Meghan Markle and Prince Harry have welcomed their second bundle of joy. In a joint statement released via People on June 6, 2021, the proud parents announced that Markle gave birth to a baby girl. They named her Lilibet “Lili” Diana Mountbatten-Windsor, after her great-grandmother and grandmother. The statement read:
“Lili was born on Friday, June 4 at 11:40 a.m. in the trusted care of the doctors and staff at Santa Barbara Cottage Hospital in Santa Barbara, CA. She weighed 7 lbs 11 oz. Both mother and child are healthy and well, and settling in at home. Lili is named after her great-grandmother, Her Majesty The Queen, whose family nickname is Lilibet. Her middle name, Diana, was chosen to honor her beloved late grandmother, The Princess of Wales.”
On their website, the couple gushed over her arrival and thanked their supporters.
“She is more than we could have ever imagined, and we remain grateful for the love and prayers we’ve felt from across the globe,” read their statement on their Archewell website. “Thank you for your continued kindness and support during this very special time for our family.”
Their first son, Archie, is two-years-old.
“In the pain of our loss, my husband and I discovered that in a room of 100 women, 10 to 20 of them will have suffered from miscarriage. Yet despite the staggering commonality of this pain, the conversation remains taboo, riddled with (unwarranted) shame, and perpetuating a cycle of solitary mourning.”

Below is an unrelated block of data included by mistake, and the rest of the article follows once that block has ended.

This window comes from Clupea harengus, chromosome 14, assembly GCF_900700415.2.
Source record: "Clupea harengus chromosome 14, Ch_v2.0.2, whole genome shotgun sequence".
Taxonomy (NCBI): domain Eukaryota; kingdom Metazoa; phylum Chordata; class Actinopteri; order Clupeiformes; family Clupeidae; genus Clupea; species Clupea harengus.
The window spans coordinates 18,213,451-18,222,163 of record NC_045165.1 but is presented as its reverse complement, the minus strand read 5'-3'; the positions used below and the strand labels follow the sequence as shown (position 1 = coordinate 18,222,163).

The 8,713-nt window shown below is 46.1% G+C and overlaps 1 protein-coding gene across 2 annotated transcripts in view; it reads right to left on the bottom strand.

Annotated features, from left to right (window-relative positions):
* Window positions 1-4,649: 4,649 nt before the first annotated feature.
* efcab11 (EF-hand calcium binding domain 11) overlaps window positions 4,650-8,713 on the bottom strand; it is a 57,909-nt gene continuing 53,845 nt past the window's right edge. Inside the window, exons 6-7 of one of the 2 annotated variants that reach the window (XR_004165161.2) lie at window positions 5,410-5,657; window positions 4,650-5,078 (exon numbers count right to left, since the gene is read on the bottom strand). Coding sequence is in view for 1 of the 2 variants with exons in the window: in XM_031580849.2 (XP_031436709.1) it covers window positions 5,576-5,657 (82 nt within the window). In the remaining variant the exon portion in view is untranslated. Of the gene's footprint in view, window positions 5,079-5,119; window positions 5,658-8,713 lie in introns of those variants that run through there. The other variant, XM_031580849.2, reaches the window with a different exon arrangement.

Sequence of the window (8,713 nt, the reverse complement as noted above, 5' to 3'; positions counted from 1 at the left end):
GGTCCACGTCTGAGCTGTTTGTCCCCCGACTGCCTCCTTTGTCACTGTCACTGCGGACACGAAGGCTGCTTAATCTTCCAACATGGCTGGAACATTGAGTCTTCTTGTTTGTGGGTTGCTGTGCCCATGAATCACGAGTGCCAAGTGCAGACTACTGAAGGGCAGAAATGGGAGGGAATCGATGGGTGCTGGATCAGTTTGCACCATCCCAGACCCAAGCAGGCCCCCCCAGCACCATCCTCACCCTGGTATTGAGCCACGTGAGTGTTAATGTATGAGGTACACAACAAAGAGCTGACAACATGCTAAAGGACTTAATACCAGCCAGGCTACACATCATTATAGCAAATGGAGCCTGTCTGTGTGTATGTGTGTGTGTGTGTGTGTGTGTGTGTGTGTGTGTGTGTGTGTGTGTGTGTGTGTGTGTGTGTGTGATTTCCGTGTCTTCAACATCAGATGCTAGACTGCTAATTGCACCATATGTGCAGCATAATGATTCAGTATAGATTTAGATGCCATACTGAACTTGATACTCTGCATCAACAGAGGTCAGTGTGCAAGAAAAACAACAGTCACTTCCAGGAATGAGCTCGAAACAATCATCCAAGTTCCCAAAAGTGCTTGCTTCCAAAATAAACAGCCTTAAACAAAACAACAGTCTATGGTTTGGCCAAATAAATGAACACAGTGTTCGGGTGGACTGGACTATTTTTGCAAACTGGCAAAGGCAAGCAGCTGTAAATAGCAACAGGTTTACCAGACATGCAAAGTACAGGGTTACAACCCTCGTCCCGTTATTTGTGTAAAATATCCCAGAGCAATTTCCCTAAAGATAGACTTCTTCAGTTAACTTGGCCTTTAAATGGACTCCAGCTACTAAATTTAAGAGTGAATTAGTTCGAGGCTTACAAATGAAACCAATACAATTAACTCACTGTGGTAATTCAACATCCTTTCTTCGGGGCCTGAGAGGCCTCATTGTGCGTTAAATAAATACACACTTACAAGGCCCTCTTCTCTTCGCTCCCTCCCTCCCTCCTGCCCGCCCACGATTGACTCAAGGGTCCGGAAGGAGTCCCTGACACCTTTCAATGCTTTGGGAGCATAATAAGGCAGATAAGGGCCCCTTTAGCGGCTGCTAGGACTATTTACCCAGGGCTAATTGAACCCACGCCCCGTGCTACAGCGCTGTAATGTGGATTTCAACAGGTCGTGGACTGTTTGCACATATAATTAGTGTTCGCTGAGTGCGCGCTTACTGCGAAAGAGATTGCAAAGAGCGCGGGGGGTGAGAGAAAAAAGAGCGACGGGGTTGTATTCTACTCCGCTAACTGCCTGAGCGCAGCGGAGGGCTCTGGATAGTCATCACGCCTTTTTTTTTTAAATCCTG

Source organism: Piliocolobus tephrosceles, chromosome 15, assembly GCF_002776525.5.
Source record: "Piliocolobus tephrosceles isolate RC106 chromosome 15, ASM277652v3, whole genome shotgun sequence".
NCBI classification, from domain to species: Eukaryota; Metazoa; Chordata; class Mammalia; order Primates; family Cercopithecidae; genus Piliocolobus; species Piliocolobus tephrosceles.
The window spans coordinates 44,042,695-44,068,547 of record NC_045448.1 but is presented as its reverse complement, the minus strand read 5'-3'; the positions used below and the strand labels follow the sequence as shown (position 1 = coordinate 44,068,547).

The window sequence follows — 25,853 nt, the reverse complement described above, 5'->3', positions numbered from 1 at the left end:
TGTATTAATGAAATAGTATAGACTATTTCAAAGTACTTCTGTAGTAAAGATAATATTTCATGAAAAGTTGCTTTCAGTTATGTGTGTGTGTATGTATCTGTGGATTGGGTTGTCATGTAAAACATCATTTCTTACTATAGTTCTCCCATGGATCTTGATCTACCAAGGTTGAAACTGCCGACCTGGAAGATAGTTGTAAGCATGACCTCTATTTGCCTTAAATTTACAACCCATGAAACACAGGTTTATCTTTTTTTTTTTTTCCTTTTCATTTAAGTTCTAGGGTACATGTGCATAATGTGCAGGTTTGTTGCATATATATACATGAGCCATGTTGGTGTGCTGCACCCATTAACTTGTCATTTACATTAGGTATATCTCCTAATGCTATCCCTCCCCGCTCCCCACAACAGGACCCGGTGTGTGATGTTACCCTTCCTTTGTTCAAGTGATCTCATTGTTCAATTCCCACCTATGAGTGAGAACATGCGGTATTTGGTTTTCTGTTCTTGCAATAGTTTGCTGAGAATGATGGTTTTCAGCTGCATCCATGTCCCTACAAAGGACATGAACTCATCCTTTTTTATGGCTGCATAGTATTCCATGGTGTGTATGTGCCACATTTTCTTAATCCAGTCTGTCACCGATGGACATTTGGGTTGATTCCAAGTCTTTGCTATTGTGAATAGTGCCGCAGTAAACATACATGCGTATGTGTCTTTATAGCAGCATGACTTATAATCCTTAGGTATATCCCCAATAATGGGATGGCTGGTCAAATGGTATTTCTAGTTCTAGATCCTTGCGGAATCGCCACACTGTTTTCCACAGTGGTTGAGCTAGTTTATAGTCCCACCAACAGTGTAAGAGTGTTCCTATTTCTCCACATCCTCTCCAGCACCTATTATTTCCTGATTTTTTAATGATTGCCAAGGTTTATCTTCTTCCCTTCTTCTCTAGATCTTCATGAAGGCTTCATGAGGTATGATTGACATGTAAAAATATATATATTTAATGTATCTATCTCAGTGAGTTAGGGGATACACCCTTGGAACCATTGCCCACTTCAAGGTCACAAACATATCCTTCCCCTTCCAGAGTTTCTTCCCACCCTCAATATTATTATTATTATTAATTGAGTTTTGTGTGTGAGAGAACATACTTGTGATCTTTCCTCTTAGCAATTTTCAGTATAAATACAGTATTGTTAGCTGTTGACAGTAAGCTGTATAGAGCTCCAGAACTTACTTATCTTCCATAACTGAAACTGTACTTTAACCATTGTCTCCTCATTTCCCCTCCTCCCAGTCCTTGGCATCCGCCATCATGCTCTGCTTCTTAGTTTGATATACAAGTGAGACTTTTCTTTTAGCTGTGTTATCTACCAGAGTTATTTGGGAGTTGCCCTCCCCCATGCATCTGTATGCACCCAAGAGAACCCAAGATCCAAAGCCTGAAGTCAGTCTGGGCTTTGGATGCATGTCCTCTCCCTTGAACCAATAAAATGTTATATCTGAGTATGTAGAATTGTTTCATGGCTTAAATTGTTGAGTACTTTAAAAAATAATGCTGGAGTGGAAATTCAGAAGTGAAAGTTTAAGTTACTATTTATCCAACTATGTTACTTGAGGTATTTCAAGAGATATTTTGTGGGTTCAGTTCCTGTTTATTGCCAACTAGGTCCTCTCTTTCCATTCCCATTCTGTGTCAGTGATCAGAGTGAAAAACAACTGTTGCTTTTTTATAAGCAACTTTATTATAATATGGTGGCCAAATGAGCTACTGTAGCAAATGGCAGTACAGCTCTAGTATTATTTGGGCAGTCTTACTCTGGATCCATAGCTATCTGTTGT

The announcement of them having their second child comes months after Markle revealed that she had suffered a miscarriage. In an essay for the New York Times, she revealed that she loss a child in July 2020. After experiencing sharp cramps that dropped her to the floor while Archie was in her arms, she said she expected the worst.
“I knew, as I clutched my firstborn child, that I was losing my second,” she wrote.
By telling her story, she hoped to normalize the conversation around miscarriages.
“In the pain of our loss, my husband and I discovered that in a room of 100 women, 10 to 20 of them will have suffered from miscarriage,” she continued. “Yet despite the staggering commonality of this pain, the conversation remains taboo, riddled with (unwarranted) shame, and perpetuating a cycle of solitary mourning.”